Friday, March 30, 2018

Making money selling stuff around the house

It’s been an interesting winter, weather-wise, but spring has finally arrived in my neck of the woods. I like all four seasons, but the cold, crisp weather of late winter is one of my favorites. In addition to the flowers poking up in the garden, the yard sale season also begins to come alive around this time of year. You can be sure I’ll be checking Craigslist to see when the first sales are announced. In the meantime, I’ve been continuing my mission to clean out the house for an eventual move. I am definitely making progress. Over the holidays, my sonny boy went up into the attic to bring down our Christmas decorations. When he climbed back down the steps, he commented on how empty the attic looked. If my kid notices, I must be making an impact! Here’s a few examples of some long stored items that moved on to new owners....

Schwinn bike in my  attic.
Followers of my blog know I've taken an interest in flipping old bicycles. That trend started with this vintage boy’s Schwinn bike that’s been in my attic for years. I inherited this bike from my father, who I am sure, bought it at a flea market many decades ago. My father never used the bike, so it didn’t have any sentimental value to me. After holding onto it for over thirty years, I knew it was time to let it go. Using Craigslist, I sold the Schwinn to a vintage bike flipper (Tony) for $30 dollars. After the sale, I kept in contact with Tony. He told me later that he cleaned the bike up, flipping it for about double what he paid for it. Not a huge profit, but still decent money. As mentioned, I have Tony in my cellphone contacts. Anytime I come across a vintage bike, I always offer it to him first. If decides he doesn’t want it, he’ll usually give me some valuable advise on flipping it myself. Making friend and great contacts like Tony is part of the fun of this little hobby.

Another attic relic was this uncut sheet of Canada Dry soda cans commemorating the 1974 Philadelphia Phillies. Back then, my father worked as a machinist for the American Can Company and would occasionally come home from work with special edition collectible cans. Some of them would commemorate important historic events like the country’s Bicentennial, while others would memorialize local sports team. The Phillies sheet was big and unwieldy, and if your weren’t careful, you could cut yourself on the tin metal edges of the sheet. At the time, I thought the sheet was pretty cool and I stored it in my parent’s attic until I moved out. Like the Schwinn bike, the tin metal sheet followed me through my adult life, moving from one home to the next. Recognizing that after 40 years, I wasn’t doing anything with the sheet, I finally sold it to a Phillies collector for $60 dollars. The story has a funny ending. Back in December, I attended my family’s annual Christmas party. While the family enjoys some adult beverages and digs into various crockpots, my cousins will usually get around to picking my brain on the value of collectibles they own. On this particular festive occasion, while Santa (Cousin Tom) handed out gifts to the kids, my cousin Fran began telling me about a 1974 Philadelphia Phillies soda can sheet he owned. He wondered out loud, saying he couldn’t recall where he got the sheet from and also what it might be worth? Remembering that his father and my dad were pretty tight, I told him I knew exactly where he acquired the sheet. There was no doubt in my mind that my dad must have given him the sheet back in 1974. I went on to tell him that I had the exact same sheet and just sold it for sixty bucks!  My cousin was amazed I was able to come up with some instant provenance on his treasured soda can sheet, solidifying my reputation as the family expert on all things collectible!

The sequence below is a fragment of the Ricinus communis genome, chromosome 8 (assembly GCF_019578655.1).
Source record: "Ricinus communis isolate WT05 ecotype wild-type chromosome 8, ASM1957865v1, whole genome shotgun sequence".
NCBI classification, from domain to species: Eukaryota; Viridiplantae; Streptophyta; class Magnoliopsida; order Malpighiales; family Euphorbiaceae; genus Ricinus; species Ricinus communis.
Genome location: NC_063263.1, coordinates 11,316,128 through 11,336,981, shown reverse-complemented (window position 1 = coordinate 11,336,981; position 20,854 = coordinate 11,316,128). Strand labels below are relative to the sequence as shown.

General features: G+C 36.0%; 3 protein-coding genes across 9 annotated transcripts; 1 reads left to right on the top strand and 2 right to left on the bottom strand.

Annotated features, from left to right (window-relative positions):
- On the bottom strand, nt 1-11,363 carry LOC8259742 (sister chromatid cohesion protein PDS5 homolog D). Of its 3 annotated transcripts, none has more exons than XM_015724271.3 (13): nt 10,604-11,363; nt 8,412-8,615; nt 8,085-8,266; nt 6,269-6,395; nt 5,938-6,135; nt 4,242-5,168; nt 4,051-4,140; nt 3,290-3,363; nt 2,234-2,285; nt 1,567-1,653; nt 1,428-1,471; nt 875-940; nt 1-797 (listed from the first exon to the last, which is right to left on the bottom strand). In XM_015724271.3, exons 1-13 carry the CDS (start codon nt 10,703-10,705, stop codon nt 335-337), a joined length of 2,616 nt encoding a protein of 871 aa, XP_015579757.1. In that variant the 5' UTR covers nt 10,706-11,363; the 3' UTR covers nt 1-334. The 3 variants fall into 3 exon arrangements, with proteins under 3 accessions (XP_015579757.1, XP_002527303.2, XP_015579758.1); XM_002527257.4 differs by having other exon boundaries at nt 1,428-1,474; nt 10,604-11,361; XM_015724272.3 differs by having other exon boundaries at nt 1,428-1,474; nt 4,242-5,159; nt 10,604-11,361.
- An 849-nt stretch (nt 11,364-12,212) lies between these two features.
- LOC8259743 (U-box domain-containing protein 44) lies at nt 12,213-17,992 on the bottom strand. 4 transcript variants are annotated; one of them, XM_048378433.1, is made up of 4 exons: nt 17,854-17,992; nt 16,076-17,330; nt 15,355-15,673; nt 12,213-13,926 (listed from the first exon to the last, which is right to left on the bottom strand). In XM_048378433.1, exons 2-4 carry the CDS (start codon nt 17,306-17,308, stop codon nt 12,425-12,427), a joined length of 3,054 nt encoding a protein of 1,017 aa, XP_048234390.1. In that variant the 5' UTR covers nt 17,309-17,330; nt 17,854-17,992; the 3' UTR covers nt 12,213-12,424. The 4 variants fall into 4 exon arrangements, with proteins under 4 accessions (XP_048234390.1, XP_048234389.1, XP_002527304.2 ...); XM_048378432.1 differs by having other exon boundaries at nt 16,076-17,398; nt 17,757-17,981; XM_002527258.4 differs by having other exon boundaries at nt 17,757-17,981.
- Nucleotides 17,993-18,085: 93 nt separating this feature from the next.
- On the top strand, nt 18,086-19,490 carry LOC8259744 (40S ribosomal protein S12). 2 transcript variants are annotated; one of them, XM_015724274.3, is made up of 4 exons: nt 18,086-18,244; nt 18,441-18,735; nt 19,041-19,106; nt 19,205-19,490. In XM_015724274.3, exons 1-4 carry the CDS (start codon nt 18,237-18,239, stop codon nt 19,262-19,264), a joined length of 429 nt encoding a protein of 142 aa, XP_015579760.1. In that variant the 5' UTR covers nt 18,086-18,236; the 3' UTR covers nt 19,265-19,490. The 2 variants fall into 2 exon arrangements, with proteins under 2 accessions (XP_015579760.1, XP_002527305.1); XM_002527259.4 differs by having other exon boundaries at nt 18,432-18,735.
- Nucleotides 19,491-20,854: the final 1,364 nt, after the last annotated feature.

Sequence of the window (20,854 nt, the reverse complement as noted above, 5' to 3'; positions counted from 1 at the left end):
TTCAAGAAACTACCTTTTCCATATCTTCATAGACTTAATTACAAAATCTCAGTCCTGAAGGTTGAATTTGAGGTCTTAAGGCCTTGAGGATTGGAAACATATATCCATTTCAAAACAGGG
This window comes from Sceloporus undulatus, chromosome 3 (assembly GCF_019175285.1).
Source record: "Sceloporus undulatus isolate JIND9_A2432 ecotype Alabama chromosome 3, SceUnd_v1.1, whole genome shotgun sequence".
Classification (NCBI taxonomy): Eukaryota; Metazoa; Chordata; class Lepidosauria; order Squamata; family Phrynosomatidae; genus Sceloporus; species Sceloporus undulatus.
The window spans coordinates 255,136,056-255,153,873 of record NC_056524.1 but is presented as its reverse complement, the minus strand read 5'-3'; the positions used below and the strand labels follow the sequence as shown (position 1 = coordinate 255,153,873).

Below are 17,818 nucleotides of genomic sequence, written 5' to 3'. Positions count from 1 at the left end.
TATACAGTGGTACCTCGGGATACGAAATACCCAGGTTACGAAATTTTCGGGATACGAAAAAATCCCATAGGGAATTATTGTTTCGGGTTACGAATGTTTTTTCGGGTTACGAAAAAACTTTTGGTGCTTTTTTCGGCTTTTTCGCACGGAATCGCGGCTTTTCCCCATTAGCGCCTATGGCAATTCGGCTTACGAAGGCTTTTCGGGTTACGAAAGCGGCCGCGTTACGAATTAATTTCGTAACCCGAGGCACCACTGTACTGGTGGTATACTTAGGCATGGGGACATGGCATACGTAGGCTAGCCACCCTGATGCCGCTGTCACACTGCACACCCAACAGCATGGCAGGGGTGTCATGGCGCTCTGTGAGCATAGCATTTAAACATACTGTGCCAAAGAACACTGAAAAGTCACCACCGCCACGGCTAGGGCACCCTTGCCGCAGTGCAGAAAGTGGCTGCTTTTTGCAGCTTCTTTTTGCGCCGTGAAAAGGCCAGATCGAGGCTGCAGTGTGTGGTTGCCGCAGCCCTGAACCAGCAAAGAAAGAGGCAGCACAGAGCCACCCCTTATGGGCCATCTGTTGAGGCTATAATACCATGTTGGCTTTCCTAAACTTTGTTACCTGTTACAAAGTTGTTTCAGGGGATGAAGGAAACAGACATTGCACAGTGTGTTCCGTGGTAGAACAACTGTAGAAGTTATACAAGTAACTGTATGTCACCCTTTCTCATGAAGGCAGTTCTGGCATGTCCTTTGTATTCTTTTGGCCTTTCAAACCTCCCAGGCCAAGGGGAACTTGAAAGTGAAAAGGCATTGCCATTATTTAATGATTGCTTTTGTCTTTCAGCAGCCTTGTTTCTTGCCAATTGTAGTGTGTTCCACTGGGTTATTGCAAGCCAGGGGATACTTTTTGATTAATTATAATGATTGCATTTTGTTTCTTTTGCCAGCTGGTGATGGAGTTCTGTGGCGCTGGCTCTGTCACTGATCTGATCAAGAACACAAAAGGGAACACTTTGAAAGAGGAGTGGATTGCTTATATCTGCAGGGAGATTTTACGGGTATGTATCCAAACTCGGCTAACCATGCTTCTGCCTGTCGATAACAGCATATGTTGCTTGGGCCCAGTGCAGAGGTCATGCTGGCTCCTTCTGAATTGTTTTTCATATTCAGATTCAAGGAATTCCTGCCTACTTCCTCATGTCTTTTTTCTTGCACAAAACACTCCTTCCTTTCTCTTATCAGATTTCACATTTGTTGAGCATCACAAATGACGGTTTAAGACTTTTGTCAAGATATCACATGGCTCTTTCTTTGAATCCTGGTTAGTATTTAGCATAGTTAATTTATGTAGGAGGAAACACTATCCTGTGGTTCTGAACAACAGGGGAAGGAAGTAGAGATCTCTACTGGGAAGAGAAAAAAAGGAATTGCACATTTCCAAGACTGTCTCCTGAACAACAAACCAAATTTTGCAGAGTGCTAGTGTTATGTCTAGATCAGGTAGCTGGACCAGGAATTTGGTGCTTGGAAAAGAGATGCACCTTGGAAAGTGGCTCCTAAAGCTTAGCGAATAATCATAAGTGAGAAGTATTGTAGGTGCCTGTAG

Cold blast from the past!
Going from the attic to the basement, here’s a sale I got a good chuckle out of...a little air conditioner dating back to around 1986. I bought it at Sears paying somewhere around $125. Back then, we lived in small row home with no central air conditioning. This little guy went in the front bedroom window and did a nice job keeping the room ice cold on those hot summer nights. A few years later, we moved to a home with central air, so the little Sears unit went in storage in our basement. As the years went on, I'd occasionally dig it out for emergency use when our central air went on the fritz. But after installing all new HVAC in the house, I decided the little an emergency backup unit was no longer needed. I posted it for sale on Craigslist and amazingly, my 30 year old air conditioner sold for $25 dollars! (In the middle of winter no less.) How great is that?

Apple TV box for sale
Last on my list is this Apple TV digital HD media streamer, or as I like to call it...that Apple box thingy. About a year ago, my sons talked me into
upgrading our old Apple TV box to the latest model. Now if it were up to me, I would be perfectly happy getting by with one of those cheap digital antennas you see advertised on late night TV commercials. As far as I am concerned, cable is just one big ripoff! But instead, I folded like a cheap tent, shelling out a hefty $150 dollars for the latest, greatest Apple TV box. After my sons installed the new version, they told me I might be able to re-sell the old Apple box for a few bucks. They were right. The three piece package, which included the box, remote and power cord, went for $50 bucks on eBay; a nice return that made the Apple upgrade a little easier on my wallet.  

Not bad, right? As I said, I’ve made a pretty good dent unloading a lot of clutter around the house. I am not done yet, so if it’s not nailed down, it will probably end up on eBay! How about you? Have you made any money flipping stuff that was just gathering dust around the house? Share your story in the comment section below....






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Tuesday, January 23, 2018

Check out these low, low prices on electronics!